12 thoughts on “A Closer Look at Meringue

  1. Well hi there, Louise! Nice to meet you! My POINT? I have no point, and didn’t realize it was required. The title of my post pretty much sums it up. “A Closer Look at Meringue.” I guess if you really need me to provide a POINT, then that would be IT. I had made meringue for a pie, and, with the aid of a MACRO LENS, I chose to take A CLOSER LOOK at the meringue.

    That seems to bother you, and for that I am terribly, terribly heartbroken.

    Perhaps you could advise me as to your POINT about being a PROFESSIONAL CHEF with certification as a PASTRY CHEF?

    This is merely MY BLOG and MY PHOTOGRAPHS of MY MERINGUE. And THAT is all the point I need.

    Have a nice day.

  2. Hi There

    I just stumbled upon your blog and think it is an excellent read for foodies and especially like the photos and design of the blog.I started off as a blogger myself and realise the importance of a good clean design like you have here. I have now bookmarked it for myself to read and have added you to our new list of “all the food blogs in the world” on http://www.ifoods.tv which we have been compiling for the last month! Hopefully it will send you some traffic in the long run. Looking forward to reading your thoughts on food so keep up the good work and talk soon. Cheers

  3. Poor Louise she just doesn’t get it. Maybe Louise is a little anal retentive.

    Anyway onto more fun stuff. Actually I was interested in looking at your meringue with coconut to see if it looked like mine. My mother makes meringue all the time and I never have. I know what hers looks like and mine looked nothing like it . So thanks for the close ups. I personally found it interesting.

    By the way, your Over the Hill Cake looks sensational. How did you do the rocks?

    Oh and I am an AMATEUR.

  4. Okay, AMATEUR,here’s how you do the rocks. Take some store-boughten fondant and smear some black food coloring on it. Knead the fondant (I kind of fold it and press down, then fold and press down. More like folding paper than kneading dough.) until the black is starting to become incorporated. Ideally, you don’t want to work it all in completely, because you want those lines of black and white running through – they make your rocks look more…rocky. Anyway, once you’ve got the black pretty much worked in, then just start breaking off small and large (whatever size you need) pieces and roll them in your palms like you’d do for peanutbutter cookies. I leave them kind of rough (again, so they are more like rocks) and kind of pinch or mush them (that’s a professional term – mush) into rock-like shapes. And since rocks come in such a wide variety of shapes, you’re pretty much guaranteed success. I used a little water to glue the rocks to the initial gray layer of fondant on that part of the cake, and – Ta-Da! Rocks!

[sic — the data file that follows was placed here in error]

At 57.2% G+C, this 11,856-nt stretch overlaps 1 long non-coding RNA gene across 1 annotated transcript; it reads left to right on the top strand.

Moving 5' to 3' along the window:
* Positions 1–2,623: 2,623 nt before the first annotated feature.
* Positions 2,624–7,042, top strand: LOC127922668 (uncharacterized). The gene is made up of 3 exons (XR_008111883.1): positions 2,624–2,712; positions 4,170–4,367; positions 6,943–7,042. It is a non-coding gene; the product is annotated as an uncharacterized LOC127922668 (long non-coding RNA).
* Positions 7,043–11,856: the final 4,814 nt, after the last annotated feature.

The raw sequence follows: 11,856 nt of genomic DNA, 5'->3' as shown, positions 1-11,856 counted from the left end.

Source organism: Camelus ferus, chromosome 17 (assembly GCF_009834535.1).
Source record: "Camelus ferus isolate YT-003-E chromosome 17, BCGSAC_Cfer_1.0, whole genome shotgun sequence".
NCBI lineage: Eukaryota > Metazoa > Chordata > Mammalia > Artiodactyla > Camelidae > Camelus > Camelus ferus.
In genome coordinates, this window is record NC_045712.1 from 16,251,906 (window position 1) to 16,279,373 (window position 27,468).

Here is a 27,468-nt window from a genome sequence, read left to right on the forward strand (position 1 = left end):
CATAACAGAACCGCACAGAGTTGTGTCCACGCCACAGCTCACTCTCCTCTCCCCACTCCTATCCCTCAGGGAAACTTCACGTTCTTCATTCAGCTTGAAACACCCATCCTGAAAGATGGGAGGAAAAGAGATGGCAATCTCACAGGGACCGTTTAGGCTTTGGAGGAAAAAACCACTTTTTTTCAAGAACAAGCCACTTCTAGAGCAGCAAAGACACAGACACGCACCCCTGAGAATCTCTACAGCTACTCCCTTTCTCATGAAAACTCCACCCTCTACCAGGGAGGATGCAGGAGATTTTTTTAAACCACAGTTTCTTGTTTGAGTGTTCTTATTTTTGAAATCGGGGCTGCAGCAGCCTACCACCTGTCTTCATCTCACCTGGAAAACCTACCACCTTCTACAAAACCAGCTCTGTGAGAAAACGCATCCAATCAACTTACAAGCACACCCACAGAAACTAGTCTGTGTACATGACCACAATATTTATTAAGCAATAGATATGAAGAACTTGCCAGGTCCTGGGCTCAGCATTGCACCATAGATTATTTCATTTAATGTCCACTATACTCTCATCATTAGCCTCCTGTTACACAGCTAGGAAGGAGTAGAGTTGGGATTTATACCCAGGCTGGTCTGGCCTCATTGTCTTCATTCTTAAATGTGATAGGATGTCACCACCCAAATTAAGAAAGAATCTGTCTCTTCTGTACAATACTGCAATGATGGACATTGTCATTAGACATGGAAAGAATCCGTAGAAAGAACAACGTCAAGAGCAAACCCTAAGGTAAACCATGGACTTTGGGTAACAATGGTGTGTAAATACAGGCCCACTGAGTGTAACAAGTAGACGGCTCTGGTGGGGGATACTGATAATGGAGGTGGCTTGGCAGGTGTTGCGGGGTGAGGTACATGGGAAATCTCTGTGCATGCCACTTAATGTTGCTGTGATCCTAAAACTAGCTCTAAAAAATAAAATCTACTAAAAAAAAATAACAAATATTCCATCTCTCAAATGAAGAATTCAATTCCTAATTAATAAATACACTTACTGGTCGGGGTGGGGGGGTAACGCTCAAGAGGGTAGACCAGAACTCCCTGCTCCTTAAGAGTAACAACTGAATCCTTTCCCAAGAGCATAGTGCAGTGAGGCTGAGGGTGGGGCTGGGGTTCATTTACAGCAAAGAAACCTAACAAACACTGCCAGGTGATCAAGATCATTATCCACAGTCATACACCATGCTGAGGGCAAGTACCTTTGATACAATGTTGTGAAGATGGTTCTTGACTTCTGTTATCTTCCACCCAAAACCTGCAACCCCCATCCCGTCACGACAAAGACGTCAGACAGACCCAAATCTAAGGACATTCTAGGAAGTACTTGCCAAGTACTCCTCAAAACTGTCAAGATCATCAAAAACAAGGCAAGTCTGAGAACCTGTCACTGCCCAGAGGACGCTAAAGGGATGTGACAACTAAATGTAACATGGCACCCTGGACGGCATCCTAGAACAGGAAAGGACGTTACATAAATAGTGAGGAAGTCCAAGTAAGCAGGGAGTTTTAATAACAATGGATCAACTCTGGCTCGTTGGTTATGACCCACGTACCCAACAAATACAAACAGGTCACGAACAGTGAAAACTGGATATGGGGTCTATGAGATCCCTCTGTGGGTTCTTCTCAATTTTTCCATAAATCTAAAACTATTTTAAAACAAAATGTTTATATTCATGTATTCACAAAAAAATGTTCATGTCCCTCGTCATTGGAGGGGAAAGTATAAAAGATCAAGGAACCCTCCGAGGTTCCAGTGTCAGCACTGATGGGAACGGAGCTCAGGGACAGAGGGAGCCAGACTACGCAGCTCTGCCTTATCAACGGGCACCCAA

5. Wow, I love the picture of your meringue. No words are required with this post because the pic tells it all. The meringue came out perfect!

  6. Oh, Louise, what a sad, sad life you have: reduced to snarking on foodie blogs for your pleasure. Got dissed by the Chef in your kitchen again? Tsk, tsk.

    Jane, wondeful pics! I came here just on the teaser of the title, and wasn’t disappointed.

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